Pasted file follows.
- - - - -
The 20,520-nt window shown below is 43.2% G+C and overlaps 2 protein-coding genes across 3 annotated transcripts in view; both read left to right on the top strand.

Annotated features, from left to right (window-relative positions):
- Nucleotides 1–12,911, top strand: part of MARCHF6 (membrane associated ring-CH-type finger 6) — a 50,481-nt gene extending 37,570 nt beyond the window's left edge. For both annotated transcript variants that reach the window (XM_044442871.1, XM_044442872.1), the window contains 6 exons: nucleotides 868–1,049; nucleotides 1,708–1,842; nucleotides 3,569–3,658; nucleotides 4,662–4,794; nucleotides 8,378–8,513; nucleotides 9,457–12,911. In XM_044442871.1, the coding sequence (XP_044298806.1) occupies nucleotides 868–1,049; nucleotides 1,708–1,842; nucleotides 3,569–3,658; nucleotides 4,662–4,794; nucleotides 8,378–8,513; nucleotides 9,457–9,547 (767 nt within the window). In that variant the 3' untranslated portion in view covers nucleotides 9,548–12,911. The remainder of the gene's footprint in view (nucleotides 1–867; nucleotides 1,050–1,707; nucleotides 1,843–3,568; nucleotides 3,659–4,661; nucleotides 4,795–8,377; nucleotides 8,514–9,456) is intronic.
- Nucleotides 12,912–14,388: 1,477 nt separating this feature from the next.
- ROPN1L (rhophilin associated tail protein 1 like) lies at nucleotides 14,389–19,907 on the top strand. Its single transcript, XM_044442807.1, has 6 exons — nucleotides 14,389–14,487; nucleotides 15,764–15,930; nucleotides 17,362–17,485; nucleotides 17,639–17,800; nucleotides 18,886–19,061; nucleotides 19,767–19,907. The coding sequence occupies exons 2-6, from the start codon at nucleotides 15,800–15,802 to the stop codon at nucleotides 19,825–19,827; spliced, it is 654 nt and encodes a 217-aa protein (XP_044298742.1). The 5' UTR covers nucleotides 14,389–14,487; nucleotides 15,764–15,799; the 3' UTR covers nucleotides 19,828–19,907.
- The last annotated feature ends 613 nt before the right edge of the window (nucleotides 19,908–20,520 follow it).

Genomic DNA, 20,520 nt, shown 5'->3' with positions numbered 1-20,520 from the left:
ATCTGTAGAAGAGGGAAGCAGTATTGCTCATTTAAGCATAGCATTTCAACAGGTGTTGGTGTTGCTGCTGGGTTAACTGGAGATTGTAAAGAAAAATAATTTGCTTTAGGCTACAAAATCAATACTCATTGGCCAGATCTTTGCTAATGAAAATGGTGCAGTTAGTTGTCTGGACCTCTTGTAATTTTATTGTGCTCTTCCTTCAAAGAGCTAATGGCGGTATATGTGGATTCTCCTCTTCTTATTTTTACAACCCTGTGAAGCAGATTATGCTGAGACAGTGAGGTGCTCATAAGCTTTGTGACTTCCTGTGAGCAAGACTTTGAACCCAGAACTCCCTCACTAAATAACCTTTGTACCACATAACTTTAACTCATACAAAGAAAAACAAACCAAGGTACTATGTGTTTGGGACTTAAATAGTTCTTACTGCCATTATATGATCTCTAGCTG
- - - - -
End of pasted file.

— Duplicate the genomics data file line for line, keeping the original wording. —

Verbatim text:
The 20,520-nt window shown below is 43.2% G+C and overlaps 2 protein-coding genes across 3 annotated transcripts in view; both read left to right on the top strand.

Annotated features, from left to right (window-relative positions):
- Nucleotides 1–12,911, top strand: part of MARCHF6 (membrane associated ring-CH-type finger 6) — a 50,481-nt gene extending 37,570 nt beyond the window's left edge. For both annotated transcript variants that reach the window (XM_044442871.1, XM_044442872.1), the window contains 6 exons: nucleotides 868–1,049; nucleotides 1,708–1,842; nucleotides 3,569–3,658; nucleotides 4,662–4,794; nucleotides 8,378–8,513; nucleotides 9,457–12,911. In XM_044442871.1, the coding sequence (XP_044298806.1) occupies nucleotides 868–1,049; nucleotides 1,708–1,842; nucleotides 3,569–3,658; nucleotides 4,662–4,794; nucleotides 8,378–8,513; nucleotides 9,457–9,547 (767 nt within the window). In that variant the 3' untranslated portion in view covers nucleotides 9,548–12,911. The remainder of the gene's footprint in view (nucleotides 1–867; nucleotides 1,050–1,707; nucleotides 1,843–3,568; nucleotides 3,659–4,661; nucleotides 4,795–8,377; nucleotides 8,514–9,456) is intronic.
- Nucleotides 12,912–14,388: 1,477 nt separating this feature from the next.
- ROPN1L (rhophilin associated tail protein 1 like) lies at nucleotides 14,389–19,907 on the top strand. Its single transcript, XM_044442807.1, has 6 exons — nucleotides 14,389–14,487; nucleotides 15,764–15,930; nucleotides 17,362–17,485; nucleotides 17,639–17,800; nucleotides 18,886–19,061; nucleotides 19,767–19,907. The coding sequence occupies exons 2-6, from the start codon at nucleotides 15,800–15,802 to the stop codon at nucleotides 19,825–19,827; spliced, it is 654 nt and encodes a 217-aa protein (XP_044298742.1). The 5' UTR covers nucleotides 14,389–14,487; nucleotides 15,764–15,799; the 3' UTR covers nucleotides 19,828–19,907.
- The last annotated feature ends 613 nt before the right edge of the window (nucleotides 19,908–20,520 follow it).

Genomic DNA, 20,520 nt, shown 5'->3' with positions numbered 1-20,520 from the left:
ATCTGTAGAAGAGGGAAGCAGTATTGCTCATTTAAGCATAGCATTTCAACAGGTGTTGGTGTTGCTGCTGGGTTAACTGGAGATTGTAAAGAAAAATAATTTGCTTTAGGCTACAAAATCAATACTCATTGGCCAGATCTTTGCTAATGAAAATGGTGCAGTTAGTTGTCTGGACCTCTTGTAATTTTATTGTGCTCTTCCTTCAAAGAGCTAATGGCGGTATATGTGGATTCTCCTCTTCTTATTTTTACAACCCTGTGAAGCAGATTATGCTGAGACAGTGAGGTGCTCATAAGCTTTGTGACTTCCTGTGAGCAAGACTTTGAACCCAGAACTCCCTCACTAAATAACCTTTGTACCACATAACTTTAACTCATACAAAGAAAAACAAACCAAGGTACTATGTGTTTGGGACTTAAATAGTTCTTACTGCCATTATATGATCTCTAGCTG